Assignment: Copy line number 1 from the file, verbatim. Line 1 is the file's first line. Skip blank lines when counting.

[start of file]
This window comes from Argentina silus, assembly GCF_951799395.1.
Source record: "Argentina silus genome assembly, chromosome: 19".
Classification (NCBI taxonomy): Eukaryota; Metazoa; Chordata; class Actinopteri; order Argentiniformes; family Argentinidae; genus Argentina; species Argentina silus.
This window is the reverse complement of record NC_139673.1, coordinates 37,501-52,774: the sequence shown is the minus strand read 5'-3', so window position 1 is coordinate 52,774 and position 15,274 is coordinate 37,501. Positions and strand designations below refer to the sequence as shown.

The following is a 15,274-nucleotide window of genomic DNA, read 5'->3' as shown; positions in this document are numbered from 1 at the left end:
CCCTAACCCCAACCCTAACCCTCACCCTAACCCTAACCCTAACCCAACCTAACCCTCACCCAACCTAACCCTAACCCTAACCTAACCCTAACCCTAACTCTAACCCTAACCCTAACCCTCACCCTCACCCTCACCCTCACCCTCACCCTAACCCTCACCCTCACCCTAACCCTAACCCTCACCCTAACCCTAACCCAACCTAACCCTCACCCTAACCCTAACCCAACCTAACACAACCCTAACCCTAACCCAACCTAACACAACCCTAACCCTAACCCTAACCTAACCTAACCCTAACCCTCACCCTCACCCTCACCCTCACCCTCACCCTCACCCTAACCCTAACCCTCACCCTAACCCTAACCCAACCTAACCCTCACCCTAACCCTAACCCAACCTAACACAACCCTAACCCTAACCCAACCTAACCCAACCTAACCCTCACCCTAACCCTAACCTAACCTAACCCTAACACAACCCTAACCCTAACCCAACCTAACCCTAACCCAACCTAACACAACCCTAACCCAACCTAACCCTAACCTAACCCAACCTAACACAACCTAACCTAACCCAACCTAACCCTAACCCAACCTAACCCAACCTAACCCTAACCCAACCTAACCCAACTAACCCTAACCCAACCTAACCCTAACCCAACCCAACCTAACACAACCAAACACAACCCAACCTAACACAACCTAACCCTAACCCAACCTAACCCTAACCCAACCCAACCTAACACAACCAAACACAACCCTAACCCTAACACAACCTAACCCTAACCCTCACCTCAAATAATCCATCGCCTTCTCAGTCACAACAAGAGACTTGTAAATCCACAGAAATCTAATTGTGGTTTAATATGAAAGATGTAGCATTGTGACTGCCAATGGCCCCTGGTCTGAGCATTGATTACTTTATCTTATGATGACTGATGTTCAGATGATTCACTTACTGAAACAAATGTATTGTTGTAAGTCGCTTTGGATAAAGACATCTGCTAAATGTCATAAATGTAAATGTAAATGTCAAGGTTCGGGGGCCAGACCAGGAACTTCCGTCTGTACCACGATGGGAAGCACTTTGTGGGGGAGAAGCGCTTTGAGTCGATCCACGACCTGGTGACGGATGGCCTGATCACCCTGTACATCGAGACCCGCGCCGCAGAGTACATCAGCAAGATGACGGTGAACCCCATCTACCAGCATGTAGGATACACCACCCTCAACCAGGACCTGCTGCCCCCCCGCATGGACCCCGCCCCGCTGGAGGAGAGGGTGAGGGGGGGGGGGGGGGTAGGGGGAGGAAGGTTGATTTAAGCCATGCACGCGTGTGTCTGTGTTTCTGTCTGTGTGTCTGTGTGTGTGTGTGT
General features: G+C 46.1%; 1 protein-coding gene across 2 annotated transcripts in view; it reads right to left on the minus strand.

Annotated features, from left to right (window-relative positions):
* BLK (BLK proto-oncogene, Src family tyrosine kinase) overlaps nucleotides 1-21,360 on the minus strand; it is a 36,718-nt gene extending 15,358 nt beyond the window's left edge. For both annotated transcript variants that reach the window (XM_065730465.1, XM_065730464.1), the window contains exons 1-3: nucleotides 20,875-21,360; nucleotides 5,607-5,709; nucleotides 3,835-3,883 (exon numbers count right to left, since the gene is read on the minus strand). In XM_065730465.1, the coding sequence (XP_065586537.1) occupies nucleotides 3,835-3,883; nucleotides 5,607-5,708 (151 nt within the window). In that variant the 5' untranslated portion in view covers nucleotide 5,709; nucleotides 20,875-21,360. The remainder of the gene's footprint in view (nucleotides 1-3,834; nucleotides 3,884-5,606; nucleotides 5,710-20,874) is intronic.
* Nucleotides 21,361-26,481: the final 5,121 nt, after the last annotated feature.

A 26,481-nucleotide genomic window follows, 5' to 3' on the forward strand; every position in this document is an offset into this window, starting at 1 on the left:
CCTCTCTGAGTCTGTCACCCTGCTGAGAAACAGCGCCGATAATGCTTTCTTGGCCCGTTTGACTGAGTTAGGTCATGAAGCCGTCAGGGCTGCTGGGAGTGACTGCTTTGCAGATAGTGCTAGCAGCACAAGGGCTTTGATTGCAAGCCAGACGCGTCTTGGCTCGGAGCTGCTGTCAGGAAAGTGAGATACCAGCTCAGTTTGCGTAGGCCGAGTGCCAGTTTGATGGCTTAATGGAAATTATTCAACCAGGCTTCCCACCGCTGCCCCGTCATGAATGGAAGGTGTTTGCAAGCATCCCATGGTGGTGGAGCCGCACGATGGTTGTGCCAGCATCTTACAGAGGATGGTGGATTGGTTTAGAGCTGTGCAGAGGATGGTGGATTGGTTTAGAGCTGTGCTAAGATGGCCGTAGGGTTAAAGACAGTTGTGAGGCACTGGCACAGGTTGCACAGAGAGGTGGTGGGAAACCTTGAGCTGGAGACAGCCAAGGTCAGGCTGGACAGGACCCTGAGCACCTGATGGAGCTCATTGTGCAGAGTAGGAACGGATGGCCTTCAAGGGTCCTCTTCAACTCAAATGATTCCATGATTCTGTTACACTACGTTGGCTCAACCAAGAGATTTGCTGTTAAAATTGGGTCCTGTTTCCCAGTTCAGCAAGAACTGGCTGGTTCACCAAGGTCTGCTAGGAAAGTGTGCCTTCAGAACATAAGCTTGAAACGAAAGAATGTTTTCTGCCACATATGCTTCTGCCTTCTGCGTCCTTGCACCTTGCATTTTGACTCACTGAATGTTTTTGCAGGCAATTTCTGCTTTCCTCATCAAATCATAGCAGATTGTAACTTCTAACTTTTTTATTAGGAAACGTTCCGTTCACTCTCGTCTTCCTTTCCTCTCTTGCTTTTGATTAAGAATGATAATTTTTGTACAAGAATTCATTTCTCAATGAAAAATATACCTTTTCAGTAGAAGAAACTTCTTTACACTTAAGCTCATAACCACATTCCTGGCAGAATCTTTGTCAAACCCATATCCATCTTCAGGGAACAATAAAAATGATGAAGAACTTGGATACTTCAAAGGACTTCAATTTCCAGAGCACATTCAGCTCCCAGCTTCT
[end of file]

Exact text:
This window comes from Argentina silus, assembly GCF_951799395.1.